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3.7. Human rights defenders, activists and others perceived as critical of the Taliban

Last update: May 2024

This profile refers to persons who, individually or in association with others, act to promote or protect human rights and fundamental freedoms. It also addresses the broader topic of perceived criticism of the Taliban, including in relation to protests and other open criticism of the Taliban, such as criticism expressed via social media.

COI summary

In Afghanistan, human rights concepts are often seen as an alien, Western, or a non-Islamic concept. Intimidation, harassment, threats and violence against human rights defenders and activists were committed by all parties in the previous conflict. [COI query on journalists, media workers and human rights defenders, 2., pp. 7-12; State structure, 1.8.1., p. 23; Conflict targeting, 1.2.9., pp. 48, 51; 1.5.1., p. 65; 2.3., p. 74]. The Taliban have persistently shown intolerance of any dissent, by silencing any criticism against them and limiting the fundamental rights and freedoms of Afghans [Targeting 2022, 1.2.1., pp. 36-38; 2.1., p. 57].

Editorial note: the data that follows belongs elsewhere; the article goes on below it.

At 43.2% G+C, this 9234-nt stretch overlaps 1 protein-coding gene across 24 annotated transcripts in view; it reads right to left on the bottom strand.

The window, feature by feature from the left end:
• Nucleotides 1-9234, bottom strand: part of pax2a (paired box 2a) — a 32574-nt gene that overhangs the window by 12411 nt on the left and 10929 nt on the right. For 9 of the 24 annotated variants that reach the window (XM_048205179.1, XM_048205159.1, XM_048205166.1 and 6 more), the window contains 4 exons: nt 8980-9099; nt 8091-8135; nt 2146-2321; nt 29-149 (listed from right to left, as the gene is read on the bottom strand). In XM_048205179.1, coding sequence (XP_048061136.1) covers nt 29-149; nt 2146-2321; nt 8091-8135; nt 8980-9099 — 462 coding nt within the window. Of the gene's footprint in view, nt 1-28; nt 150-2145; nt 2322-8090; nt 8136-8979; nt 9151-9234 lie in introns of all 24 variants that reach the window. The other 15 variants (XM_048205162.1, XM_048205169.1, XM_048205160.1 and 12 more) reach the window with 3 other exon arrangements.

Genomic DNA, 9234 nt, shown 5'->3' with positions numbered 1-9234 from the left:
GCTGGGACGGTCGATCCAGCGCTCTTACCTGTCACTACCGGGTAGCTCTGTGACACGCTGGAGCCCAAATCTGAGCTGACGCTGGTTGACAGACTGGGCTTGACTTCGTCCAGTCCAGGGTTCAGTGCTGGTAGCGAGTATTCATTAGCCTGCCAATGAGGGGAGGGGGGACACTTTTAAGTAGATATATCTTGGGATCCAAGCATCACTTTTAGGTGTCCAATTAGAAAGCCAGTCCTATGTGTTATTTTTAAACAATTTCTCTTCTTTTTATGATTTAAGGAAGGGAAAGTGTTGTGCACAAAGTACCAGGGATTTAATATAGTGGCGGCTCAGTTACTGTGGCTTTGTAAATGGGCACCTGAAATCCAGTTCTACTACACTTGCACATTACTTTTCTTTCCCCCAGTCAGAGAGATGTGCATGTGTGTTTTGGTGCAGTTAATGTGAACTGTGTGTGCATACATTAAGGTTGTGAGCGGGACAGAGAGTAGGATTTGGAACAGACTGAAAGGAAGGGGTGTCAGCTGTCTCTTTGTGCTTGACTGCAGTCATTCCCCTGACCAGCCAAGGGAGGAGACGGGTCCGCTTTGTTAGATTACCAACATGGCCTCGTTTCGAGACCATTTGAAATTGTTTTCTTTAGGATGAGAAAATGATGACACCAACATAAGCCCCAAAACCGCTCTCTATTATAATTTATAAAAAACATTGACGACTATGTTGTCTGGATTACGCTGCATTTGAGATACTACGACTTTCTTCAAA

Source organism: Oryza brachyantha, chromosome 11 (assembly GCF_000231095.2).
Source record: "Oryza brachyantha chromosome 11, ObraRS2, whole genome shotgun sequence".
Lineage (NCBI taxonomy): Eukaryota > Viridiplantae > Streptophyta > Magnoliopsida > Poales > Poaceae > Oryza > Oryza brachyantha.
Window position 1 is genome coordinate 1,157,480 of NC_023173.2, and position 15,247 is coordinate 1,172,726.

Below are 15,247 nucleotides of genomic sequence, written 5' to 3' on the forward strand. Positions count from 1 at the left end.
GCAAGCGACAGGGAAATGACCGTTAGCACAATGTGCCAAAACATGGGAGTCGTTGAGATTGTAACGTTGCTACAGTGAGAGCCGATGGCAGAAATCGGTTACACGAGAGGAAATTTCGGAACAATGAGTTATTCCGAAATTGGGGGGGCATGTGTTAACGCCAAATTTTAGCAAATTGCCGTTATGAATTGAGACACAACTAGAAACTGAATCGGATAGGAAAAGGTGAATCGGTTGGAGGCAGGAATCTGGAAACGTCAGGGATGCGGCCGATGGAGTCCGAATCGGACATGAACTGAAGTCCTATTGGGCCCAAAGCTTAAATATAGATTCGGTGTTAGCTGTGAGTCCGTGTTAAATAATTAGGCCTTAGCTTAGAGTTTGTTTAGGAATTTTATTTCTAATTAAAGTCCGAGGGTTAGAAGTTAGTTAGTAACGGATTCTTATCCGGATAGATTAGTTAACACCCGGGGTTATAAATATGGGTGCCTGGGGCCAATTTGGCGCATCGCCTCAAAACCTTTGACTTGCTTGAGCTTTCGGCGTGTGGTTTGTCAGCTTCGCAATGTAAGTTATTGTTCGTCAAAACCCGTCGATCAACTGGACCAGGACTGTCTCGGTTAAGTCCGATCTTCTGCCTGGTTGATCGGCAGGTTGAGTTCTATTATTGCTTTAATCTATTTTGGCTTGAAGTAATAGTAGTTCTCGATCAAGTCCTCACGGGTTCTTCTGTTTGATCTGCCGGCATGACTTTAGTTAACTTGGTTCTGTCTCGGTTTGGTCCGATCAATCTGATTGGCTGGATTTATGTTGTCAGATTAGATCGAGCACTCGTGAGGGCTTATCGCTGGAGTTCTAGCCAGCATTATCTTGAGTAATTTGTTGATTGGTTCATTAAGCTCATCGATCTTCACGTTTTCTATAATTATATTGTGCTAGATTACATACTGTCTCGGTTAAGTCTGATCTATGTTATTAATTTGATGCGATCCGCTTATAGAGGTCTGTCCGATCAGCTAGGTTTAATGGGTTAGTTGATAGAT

Since the Taliban takeover, civic space has narrowed down significantly. Although the Taliban have expressed their commitment to respect human rights, they have claimed to do so ‘within the framework of sharia’. Several edicts have moreover prohibited criticism of Taliban officials and limited the possibilities to stage protests and to conduct critical reporting. Although criticism occurs, the Taliban have supressed some dissenting voices. Even seemingly minor actions, such as private persons posting content on social media, have led to detentions. One source pointed out that anyone can face consequences, and in some cases also family members to activists have been detained [Country Focus 2023, 1.1.3., p. 20; 4.7., pp. 92-93].